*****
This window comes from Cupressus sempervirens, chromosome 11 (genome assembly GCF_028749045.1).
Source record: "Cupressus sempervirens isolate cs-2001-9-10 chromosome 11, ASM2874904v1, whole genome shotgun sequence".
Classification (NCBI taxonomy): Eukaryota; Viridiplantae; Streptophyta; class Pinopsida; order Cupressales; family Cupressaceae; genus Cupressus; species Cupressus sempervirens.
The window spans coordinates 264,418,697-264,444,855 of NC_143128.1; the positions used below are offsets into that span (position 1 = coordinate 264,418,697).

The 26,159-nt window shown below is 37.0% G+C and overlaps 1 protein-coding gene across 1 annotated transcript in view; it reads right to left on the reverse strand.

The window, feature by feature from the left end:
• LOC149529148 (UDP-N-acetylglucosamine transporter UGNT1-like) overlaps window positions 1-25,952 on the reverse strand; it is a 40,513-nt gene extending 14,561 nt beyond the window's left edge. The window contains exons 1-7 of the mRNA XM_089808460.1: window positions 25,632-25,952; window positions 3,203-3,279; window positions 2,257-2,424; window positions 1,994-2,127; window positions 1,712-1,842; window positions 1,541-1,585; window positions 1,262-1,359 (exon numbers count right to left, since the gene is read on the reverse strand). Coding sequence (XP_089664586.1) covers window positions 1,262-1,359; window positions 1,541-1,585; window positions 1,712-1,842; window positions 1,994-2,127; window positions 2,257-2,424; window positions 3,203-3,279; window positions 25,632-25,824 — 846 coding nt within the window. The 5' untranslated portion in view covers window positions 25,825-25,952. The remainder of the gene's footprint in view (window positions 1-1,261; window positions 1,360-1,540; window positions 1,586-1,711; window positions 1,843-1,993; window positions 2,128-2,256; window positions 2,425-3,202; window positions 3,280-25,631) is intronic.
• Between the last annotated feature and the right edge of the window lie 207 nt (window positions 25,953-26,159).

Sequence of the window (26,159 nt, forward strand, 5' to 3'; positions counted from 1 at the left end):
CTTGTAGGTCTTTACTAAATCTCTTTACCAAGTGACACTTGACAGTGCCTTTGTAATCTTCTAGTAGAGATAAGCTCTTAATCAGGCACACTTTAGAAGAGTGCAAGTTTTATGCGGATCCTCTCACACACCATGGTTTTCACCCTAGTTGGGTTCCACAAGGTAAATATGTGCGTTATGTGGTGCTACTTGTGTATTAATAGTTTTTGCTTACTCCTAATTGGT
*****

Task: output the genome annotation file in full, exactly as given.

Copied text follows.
This window comes from Cupressus sempervirens, chromosome 11 (genome assembly GCF_028749045.1).
Source record: "Cupressus sempervirens isolate cs-2001-9-10 chromosome 11, ASM2874904v1, whole genome shotgun sequence".
Classification (NCBI taxonomy): Eukaryota; Viridiplantae; Streptophyta; class Pinopsida; order Cupressales; family Cupressaceae; genus Cupressus; species Cupressus sempervirens.
The window spans coordinates 264,418,697-264,444,855 of NC_143128.1; the positions used below are offsets into that span (position 1 = coordinate 264,418,697).

The 26,159-nt window shown below is 37.0% G+C and overlaps 1 protein-coding gene across 1 annotated transcript in view; it reads right to left on the reverse strand.

The window, feature by feature from the left end:
• LOC149529148 (UDP-N-acetylglucosamine transporter UGNT1-like) overlaps window positions 1-25,952 on the reverse strand; it is a 40,513-nt gene extending 14,561 nt beyond the window's left edge. The window contains exons 1-7 of the mRNA XM_089808460.1: window positions 25,632-25,952; window positions 3,203-3,279; window positions 2,257-2,424; window positions 1,994-2,127; window positions 1,712-1,842; window positions 1,541-1,585; window positions 1,262-1,359 (exon numbers count right to left, since the gene is read on the reverse strand). Coding sequence (XP_089664586.1) covers window positions 1,262-1,359; window positions 1,541-1,585; window positions 1,712-1,842; window positions 1,994-2,127; window positions 2,257-2,424; window positions 3,203-3,279; window positions 25,632-25,824 — 846 coding nt within the window. The 5' untranslated portion in view covers window positions 25,825-25,952. The remainder of the gene's footprint in view (window positions 1-1,261; window positions 1,360-1,540; window positions 1,586-1,711; window positions 1,843-1,993; window positions 2,128-2,256; window positions 2,425-3,202; window positions 3,280-25,631) is intronic.
• Between the last annotated feature and the right edge of the window lie 207 nt (window positions 25,953-26,159).

Sequence of the window (26,159 nt, forward strand, 5' to 3'; positions counted from 1 at the left end):
CTTGTAGGTCTTTACTAAATCTCTTTACCAAGTGACACTTGACAGTGCCTTTGTAATCTTCTAGTAGAGATAAGCTCTTAATCAGGCACACTTTAGAAGAGTGCAAGTTTTATGCGGATCCTCTCACACACCATGGTTTTCACCCTAGTTGGGTTCCACAAGGTAAATATGTGCGTTATGTGGTGCTACTTGTGTATTAATAGTTTTTGCTTACTCCTAATTGGT